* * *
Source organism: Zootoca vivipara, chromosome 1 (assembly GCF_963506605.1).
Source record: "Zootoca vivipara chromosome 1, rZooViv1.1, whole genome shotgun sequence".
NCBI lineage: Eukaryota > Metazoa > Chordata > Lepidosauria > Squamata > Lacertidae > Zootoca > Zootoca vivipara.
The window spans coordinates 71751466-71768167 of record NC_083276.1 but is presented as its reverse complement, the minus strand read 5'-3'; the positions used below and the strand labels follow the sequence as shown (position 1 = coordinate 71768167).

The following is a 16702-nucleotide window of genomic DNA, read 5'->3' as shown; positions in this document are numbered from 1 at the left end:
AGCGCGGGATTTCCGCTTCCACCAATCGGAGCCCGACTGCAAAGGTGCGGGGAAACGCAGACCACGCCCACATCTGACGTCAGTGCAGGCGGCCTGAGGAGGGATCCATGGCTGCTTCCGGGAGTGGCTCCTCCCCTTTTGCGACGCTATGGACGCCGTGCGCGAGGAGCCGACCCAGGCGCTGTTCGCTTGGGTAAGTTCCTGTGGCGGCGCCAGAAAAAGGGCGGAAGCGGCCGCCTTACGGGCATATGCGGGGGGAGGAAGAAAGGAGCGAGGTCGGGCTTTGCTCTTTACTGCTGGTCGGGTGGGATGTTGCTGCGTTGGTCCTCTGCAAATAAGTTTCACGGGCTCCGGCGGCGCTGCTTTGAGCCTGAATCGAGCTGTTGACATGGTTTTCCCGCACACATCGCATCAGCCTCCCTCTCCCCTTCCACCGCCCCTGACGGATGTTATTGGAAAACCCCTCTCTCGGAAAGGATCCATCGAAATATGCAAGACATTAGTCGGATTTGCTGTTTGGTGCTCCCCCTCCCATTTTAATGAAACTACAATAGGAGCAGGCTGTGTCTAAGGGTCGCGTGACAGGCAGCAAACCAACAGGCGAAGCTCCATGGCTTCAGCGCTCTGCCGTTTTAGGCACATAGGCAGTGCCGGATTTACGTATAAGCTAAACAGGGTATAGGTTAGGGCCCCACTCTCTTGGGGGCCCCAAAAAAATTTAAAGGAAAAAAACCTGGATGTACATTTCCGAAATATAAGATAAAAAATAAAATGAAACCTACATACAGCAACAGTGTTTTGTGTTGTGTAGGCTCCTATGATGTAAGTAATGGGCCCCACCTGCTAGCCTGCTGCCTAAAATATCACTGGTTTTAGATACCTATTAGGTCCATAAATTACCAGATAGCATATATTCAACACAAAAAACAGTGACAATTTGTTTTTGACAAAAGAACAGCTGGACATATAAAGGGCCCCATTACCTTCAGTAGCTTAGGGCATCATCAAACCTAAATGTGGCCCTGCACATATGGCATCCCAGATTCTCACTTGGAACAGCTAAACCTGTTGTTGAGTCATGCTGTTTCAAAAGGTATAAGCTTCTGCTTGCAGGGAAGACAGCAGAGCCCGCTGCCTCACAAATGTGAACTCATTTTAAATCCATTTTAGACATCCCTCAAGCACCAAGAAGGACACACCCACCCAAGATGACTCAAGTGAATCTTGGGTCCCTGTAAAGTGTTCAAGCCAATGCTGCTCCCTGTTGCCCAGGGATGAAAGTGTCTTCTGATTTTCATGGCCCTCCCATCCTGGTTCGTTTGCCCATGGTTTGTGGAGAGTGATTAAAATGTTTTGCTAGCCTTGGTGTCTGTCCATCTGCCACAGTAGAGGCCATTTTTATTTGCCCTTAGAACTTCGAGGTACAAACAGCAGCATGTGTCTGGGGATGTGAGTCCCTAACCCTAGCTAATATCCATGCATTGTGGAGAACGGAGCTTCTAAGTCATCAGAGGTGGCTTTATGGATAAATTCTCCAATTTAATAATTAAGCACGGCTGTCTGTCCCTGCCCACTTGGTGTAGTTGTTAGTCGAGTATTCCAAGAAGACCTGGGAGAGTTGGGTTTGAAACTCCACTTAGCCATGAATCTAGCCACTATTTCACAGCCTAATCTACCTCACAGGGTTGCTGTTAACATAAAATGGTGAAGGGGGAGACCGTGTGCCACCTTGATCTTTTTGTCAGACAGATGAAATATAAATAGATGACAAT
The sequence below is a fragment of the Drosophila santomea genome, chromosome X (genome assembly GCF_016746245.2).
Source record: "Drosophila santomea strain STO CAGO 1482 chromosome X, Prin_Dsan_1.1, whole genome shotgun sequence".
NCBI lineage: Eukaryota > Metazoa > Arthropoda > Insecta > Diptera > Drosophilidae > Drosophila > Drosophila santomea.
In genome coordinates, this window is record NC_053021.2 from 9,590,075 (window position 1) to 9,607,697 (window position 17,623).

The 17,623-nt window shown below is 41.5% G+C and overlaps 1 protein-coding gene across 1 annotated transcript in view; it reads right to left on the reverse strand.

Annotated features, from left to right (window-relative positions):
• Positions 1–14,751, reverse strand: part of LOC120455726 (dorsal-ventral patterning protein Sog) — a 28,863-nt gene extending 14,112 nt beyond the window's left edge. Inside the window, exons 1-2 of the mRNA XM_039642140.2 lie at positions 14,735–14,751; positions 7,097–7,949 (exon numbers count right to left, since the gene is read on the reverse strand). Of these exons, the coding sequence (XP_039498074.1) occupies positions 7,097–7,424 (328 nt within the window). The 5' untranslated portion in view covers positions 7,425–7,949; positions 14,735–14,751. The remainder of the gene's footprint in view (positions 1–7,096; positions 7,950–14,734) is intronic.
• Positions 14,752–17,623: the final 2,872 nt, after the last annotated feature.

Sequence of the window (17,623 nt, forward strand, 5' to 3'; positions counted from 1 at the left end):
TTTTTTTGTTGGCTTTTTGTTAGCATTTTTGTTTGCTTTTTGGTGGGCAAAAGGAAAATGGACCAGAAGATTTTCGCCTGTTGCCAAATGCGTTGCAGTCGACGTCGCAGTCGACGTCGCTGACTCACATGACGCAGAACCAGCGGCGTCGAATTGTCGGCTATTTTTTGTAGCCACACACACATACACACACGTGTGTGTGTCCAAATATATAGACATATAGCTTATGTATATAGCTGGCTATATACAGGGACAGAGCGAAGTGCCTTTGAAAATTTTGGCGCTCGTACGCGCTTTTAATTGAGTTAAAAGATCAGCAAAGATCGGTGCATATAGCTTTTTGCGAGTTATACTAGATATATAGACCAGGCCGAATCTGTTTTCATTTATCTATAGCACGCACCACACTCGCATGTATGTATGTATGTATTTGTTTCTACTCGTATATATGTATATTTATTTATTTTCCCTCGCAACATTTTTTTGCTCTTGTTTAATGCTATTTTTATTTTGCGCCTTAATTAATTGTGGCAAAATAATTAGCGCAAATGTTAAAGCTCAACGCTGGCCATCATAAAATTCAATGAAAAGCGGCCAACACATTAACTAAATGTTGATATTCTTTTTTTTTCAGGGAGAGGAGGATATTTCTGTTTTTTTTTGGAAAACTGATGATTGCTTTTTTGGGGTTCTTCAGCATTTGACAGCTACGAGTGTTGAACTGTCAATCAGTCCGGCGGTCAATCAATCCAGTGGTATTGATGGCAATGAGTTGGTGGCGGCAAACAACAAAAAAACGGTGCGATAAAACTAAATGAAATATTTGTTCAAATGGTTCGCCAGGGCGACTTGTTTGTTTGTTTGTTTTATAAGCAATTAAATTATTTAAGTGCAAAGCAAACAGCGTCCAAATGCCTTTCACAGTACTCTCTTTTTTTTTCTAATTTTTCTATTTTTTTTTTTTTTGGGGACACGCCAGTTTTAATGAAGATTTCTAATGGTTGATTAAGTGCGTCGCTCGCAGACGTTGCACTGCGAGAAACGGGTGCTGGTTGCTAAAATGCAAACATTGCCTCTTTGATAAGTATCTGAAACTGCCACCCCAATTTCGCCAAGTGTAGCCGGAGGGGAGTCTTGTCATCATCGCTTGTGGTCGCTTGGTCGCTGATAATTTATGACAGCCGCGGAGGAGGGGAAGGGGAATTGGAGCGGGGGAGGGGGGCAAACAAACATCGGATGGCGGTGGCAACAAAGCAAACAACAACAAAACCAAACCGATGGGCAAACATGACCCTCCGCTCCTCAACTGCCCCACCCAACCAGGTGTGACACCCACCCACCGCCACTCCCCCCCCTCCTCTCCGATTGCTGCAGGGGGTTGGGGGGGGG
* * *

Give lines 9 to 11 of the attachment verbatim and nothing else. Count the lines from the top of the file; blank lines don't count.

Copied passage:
NCBI lineage: Eukaryota > Metazoa > Arthropoda > Insecta > Diptera > Drosophilidae > Drosophila > Drosophila santomea.
In genome coordinates, this window is record NC_053021.2 from 9,590,075 (window position 1) to 9,607,697 (window position 17,623).

The 17,623-nt window shown below is 41.5% G+C and overlaps 1 protein-coding gene across 1 annotated transcript in view; it reads right to left on the reverse strand.